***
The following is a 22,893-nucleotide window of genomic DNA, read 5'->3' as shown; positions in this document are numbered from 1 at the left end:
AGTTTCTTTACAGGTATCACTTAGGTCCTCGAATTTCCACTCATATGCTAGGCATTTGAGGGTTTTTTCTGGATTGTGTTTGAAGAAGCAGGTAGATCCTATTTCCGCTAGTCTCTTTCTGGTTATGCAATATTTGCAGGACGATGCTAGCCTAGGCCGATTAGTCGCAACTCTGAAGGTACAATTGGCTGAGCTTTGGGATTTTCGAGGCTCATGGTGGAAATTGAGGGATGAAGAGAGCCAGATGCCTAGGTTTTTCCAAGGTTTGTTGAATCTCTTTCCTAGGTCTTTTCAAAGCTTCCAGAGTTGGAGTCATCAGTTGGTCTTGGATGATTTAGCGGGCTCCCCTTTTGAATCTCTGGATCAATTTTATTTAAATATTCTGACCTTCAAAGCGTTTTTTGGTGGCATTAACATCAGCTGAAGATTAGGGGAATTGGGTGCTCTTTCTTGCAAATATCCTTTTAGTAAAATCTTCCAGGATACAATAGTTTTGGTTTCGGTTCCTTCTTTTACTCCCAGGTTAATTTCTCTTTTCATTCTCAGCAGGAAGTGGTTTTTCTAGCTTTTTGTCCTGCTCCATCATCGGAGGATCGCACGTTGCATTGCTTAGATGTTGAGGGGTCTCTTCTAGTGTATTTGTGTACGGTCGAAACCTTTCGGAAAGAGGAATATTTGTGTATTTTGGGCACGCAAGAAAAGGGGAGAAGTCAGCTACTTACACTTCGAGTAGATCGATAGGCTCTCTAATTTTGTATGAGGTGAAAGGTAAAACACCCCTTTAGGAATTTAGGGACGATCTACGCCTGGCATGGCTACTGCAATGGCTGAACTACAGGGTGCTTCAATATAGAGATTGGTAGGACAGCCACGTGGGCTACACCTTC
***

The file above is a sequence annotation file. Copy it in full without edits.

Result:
The following is a 22,893-nucleotide window of genomic DNA, read 5'->3' as shown; positions in this document are numbered from 1 at the left end:
AGTTTCTTTACAGGTATCACTTAGGTCCTCGAATTTCCACTCATATGCTAGGCATTTGAGGGTTTTTTCTGGATTGTGTTTGAAGAAGCAGGTAGATCCTATTTCCGCTAGTCTCTTTCTGGTTATGCAATATTTGCAGGACGATGCTAGCCTAGGCCGATTAGTCGCAACTCTGAAGGTACAATTGGCTGAGCTTTGGGATTTTCGAGGCTCATGGTGGAAATTGAGGGATGAAGAGAGCCAGATGCCTAGGTTTTTCCAAGGTTTGTTGAATCTCTTTCCTAGGTCTTTTCAAAGCTTCCAGAGTTGGAGTCATCAGTTGGTCTTGGATGATTTAGCGGGCTCCCCTTTTGAATCTCTGGATCAATTTTATTTAAATATTCTGACCTTCAAAGCGTTTTTTGGTGGCATTAACATCAGCTGAAGATTAGGGGAATTGGGTGCTCTTTCTTGCAAATATCCTTTTAGTAAAATCTTCCAGGATACAATAGTTTTGGTTTCGGTTCCTTCTTTTACTCCCAGGTTAATTTCTCTTTTCATTCTCAGCAGGAAGTGGTTTTTCTAGCTTTTTGTCCTGCTCCATCATCGGAGGATCGCACGTTGCATTGCTTAGATGTTGAGGGGTCTCTTCTAGTGTATTTGTGTACGGTCGAAACCTTTCGGAAAGAGGAATATTTGTGTATTTTGGGCACGCAAGAAAAGGGGAGAAGTCAGCTACTTACACTTCGAGTAGATCGATAGGCTCTCTAATTTTGTATGAGGTGAAAGGTAAAACACCCCTTTAGGAATTTAGGGACGATCTACGCCTGGCATGGCTACTGCAATGGCTGAACTACAGGGTGCTTCAATATAGAGATTGGTAGGACAGCCACGTGGGCTACACCTTC